Advice: to ignore advice, or not to ignore?

As a fresh entrepreneur rolling with a new idea, you could probably use good advice from people with experience. The problem is how to filter useful advice through an ocean of irrelevance. Start by taking a good look at the source of the advice: the advisor. There are many kinds of advisors, and some have to be avoided at all cost.
  1. The know-it-all - This kind of advisor comes across as being very knowledgeable without asking any questions about your business or paying much attention to your ideas. They launch into advice almost immediately; they spout out technical terminology and industry statistics at a rapid rate, and leave you wishing you had a pen, a notepad and some serious shorthand skills. The know-it-all is likely giving advice just to feel important and the advice is probably about their business, and not yours. 
  2. The blinkered - Blinkered advisors are assumed to be experts because they have had entrepreneurial success. This sort of advisor starts every bit of advice by using the distant past as an example and is only able to apply experience in a single context. Times change and it is important to get current advice from a wider scope of experience.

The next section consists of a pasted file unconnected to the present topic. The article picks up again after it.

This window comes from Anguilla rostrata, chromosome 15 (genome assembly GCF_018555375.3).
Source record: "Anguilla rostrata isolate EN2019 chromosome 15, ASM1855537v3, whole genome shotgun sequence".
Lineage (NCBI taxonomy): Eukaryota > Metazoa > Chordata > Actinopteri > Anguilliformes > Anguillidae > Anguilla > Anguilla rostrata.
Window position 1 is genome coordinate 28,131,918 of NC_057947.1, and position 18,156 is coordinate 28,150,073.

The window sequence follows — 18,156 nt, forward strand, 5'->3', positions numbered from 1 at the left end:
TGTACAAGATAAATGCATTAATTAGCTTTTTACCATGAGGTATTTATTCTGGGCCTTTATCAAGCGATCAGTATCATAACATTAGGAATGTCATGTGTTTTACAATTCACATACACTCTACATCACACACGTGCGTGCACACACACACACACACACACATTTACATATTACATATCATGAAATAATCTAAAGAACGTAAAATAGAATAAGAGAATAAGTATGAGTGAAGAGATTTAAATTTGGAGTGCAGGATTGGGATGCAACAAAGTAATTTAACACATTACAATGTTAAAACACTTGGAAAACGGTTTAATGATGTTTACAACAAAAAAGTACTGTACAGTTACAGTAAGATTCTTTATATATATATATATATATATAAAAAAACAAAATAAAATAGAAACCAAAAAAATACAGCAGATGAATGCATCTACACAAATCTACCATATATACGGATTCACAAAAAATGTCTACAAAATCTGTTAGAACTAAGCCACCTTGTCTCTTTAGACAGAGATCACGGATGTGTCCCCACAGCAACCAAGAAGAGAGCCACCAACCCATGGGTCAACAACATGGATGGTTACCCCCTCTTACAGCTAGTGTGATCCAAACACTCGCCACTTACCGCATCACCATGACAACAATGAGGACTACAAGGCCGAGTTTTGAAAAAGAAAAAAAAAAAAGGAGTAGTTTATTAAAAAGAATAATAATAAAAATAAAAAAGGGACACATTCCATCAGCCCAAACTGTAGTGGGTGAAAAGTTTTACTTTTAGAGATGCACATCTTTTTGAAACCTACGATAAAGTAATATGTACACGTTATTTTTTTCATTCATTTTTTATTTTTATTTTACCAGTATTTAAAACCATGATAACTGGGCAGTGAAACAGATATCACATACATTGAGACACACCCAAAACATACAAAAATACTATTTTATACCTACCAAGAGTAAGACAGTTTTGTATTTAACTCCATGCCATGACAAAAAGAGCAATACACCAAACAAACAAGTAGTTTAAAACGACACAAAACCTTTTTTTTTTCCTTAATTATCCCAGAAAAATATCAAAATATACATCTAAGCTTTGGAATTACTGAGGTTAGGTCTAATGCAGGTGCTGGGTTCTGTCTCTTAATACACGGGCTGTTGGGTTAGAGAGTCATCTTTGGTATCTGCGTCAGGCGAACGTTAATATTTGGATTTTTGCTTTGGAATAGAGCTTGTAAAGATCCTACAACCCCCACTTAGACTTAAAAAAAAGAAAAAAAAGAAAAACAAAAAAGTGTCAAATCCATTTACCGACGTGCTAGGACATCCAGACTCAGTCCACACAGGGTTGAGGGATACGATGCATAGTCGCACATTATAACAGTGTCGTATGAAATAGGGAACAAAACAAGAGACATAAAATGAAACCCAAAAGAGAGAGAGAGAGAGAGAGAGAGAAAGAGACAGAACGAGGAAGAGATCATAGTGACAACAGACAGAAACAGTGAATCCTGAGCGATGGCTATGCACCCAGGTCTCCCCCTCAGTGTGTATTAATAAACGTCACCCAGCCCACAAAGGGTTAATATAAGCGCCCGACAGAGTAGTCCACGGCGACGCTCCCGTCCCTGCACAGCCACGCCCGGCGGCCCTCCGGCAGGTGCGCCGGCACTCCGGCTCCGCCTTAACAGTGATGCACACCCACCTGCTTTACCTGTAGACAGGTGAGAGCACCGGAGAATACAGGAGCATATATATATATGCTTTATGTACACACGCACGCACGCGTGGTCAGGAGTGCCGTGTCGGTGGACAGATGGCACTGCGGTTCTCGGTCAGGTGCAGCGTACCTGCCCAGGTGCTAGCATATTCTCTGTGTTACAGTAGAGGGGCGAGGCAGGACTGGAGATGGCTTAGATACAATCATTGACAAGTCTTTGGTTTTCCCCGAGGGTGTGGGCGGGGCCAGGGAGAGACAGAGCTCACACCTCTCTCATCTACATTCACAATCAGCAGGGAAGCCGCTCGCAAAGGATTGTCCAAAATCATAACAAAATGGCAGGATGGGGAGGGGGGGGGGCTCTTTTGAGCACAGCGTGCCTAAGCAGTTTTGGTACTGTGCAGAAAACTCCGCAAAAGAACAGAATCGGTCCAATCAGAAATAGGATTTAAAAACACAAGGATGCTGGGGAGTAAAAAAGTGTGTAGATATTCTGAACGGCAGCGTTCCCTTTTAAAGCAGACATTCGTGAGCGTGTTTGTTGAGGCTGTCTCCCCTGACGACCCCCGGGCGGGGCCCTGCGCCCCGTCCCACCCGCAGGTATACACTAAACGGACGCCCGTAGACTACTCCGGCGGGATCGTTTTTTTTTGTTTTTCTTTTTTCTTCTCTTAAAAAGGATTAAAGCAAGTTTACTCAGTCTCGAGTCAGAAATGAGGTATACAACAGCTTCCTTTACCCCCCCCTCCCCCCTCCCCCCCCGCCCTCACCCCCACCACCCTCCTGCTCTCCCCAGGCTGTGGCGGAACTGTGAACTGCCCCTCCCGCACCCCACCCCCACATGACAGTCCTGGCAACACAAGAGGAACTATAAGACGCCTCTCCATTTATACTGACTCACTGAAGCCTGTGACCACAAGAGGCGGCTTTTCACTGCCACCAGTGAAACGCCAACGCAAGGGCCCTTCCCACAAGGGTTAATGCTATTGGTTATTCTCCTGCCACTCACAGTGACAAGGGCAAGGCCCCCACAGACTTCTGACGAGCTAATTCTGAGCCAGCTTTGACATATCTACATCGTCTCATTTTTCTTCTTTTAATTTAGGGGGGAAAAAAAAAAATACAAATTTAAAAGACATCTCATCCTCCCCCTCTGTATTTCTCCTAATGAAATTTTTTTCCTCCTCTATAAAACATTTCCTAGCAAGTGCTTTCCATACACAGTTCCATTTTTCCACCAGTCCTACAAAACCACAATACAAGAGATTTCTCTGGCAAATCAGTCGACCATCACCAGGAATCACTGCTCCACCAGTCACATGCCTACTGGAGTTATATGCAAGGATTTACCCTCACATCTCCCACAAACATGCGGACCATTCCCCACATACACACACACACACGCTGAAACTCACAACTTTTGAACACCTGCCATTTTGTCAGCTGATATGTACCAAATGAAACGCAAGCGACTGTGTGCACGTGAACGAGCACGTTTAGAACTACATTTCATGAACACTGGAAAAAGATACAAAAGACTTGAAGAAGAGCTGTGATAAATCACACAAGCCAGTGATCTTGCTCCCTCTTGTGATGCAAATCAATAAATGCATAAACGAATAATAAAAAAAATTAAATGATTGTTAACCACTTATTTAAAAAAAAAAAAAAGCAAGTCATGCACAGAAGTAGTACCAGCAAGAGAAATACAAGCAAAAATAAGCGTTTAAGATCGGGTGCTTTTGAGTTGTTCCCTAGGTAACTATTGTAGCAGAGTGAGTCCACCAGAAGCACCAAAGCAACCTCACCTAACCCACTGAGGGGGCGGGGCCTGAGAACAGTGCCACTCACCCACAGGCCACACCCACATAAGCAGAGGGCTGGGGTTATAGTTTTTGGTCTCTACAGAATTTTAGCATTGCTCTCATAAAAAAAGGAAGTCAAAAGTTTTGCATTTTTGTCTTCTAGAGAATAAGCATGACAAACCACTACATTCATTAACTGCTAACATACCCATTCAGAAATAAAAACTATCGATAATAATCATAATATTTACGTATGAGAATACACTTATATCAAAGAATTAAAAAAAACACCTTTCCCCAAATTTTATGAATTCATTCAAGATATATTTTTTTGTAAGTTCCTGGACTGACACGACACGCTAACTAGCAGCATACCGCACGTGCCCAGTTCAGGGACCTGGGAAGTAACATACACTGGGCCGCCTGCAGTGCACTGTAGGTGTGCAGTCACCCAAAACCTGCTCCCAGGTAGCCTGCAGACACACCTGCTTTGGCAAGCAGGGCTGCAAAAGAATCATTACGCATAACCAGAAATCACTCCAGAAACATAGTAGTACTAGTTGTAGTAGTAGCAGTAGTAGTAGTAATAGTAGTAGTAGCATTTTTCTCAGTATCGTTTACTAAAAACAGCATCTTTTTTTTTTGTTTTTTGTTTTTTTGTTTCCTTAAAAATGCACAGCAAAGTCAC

3. The snake - Although there are many honest people in the world, you may come across advisors with ulterior motives. Watch out for somebody who persists in trying to change your mind about something you instinct says is a good idea - good ideas are often stolen. 
  4. The yes man - You know if something sounds too good to be true, it probably is. Some advisors will be 100% positive about your startup and fall in with whatever you say. It is better to lend your ears to somebody with a balanced view than someone who agrees with you all the time.

What to look for in an advisor

Don't let this put you off taking advice; mentors and advisors can provide invaluable support. Look for good listeners with broad and current experience. Follow your gut, especially when it comes to insistent advisors, and don't get despondent if you get constructive criticism: appreciate it and learn from it.